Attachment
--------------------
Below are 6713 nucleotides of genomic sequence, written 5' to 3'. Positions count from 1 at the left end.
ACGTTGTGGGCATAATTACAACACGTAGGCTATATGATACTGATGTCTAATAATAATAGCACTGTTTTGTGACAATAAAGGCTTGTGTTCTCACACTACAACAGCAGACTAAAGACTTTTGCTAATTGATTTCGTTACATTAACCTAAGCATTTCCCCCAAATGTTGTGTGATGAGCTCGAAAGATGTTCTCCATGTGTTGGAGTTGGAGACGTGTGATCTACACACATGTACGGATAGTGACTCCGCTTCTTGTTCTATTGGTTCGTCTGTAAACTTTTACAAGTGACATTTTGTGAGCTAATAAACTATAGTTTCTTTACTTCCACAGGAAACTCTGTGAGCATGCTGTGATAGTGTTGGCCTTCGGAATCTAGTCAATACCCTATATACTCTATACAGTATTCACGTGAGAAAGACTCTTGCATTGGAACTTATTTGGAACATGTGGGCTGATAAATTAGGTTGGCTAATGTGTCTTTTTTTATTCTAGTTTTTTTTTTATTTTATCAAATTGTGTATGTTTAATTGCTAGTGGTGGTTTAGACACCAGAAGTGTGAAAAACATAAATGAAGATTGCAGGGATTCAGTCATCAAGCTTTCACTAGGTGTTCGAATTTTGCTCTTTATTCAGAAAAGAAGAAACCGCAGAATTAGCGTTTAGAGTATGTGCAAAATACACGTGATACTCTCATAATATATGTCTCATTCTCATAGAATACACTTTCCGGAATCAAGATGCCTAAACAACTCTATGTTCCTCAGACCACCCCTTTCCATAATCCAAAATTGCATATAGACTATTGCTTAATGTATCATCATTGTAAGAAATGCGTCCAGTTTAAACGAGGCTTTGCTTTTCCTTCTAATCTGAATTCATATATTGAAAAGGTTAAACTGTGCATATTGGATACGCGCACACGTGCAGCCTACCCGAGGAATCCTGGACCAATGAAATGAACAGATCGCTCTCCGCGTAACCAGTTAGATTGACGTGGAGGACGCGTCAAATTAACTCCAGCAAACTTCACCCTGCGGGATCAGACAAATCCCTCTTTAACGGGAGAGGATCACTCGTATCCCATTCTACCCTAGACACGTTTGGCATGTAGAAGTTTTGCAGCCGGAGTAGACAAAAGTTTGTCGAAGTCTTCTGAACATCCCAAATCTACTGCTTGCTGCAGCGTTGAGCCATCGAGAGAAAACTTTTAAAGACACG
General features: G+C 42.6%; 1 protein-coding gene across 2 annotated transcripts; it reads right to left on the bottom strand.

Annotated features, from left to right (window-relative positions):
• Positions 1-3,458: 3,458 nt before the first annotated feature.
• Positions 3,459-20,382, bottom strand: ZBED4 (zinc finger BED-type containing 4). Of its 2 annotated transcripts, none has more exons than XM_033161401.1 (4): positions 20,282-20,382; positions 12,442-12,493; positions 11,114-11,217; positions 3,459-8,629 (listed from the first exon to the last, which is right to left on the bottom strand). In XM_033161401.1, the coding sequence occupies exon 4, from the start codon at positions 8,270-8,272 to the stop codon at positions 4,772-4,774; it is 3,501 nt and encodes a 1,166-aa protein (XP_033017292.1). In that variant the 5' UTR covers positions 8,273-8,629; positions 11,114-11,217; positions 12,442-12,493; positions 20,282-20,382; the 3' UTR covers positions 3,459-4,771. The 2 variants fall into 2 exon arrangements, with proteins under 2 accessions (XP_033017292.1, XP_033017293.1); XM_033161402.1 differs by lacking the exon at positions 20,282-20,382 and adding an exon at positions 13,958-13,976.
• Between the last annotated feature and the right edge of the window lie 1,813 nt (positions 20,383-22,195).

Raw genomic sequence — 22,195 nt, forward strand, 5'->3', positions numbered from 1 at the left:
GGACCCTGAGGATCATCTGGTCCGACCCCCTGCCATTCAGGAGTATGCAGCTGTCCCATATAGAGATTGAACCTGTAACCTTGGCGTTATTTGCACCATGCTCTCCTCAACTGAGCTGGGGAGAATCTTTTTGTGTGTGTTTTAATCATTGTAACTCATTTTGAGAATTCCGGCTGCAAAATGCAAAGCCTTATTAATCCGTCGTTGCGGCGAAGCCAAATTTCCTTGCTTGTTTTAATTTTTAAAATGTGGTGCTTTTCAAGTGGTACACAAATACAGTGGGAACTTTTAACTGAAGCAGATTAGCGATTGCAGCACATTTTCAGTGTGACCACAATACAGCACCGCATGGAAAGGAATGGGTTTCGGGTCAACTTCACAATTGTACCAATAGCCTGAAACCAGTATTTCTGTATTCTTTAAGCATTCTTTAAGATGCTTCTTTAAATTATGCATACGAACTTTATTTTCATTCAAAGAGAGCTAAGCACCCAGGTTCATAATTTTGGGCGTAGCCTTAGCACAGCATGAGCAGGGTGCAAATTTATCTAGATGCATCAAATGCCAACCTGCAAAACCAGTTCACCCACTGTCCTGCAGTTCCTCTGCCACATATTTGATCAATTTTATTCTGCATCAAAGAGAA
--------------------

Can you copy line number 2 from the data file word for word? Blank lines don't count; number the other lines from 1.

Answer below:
ACGTTGTGGGCATAATTACAACACGTAGGCTATATGATACTGATGTCTAATAATAATAGCACTGTTTTGTGACAATAAAGGCTTGTGTTCTCACACTACAACAGCAGACTAAAGACTTTTGCTAATTGATTTCGTTACATTAACCTAAGCATTTCCCCCAAATGTTGTGTGATGAGCTCGAAAGATGTTCTCCATGTGTTGGAGTTGGAGACGTGTGATCTACACACATGTACGGATAGTGACTCCGCTTCTTGTTCTATTGGTTCGTCTGTAAACTTTTACAAGTGACATTTTGTGAGCTAATAAACTATAGTTTCTTTACTTCCACAGGAAACTCTGTGAGCATGCTGTGATAGTGTTGGCCTTCGGAATCTAGTCAATACCCTATATACTCTATACAGTATTCACGTGAGAAAGACTCTTGCATTGGAACTTATTTGGAACATGTGGGCTGATAAATTAGGTTGGCTAATGTGTCTTTTTTTATTCTAGTTTTTTTTTTATTTTATCAAATTGTGTATGTTTAATTGCTAGTGGTGGTTTAGACACCAGAAGTGTGAAAAACATAAATGAAGATTGCAGGGATTCAGTCATCAAGCTTTCACTAGGTGTTCGAATTTTGCTCTTTATTCAGAAAAGAAGAAACCGCAGAATTAGCGTTTAGAGTATGTGCAAAATACACGTGATACTCTCATAATATATGTCTCATTCTCATAGAATACACTTTCCGGAATCAAGATGCCTAAACAACTCTATGTTCCTCAGACCACCCCTTTCCATAATCCAAAATTGCATATAGACTATTGCTTAATGTATCATCATTGTAAGAAATGCGTCCAGTTTAAACGAGGCTTTGCTTTTCCTTCTAATCTGAATTCATATATTGAAAAGGTTAAACTGTGCATATTGGATACGCGCACACGTGCAGCCTACCCGAGGAATCCTGGACCAATGAAATGAACAGATCGCTCTCCGCGTAACCAGTTAGATTGACGTGGAGGACGCGTCAAATTAACTCCAGCAAACTTCACCCTGCGGGATCAGACAAATCCCTCTTTAACGGGAGAGGATCACTCGTATCCCATTCTACCCTAGACACGTTTGGCATGTAGAAGTTTTGCAGCCGGAGTAGACAAAAGTTTGTCGAAGTCTTCTGAACATCCCAAATCTACTGCTTGCTGCAGCGTTGAGCCATCGAGAGAAAACTTTTAAAGACACG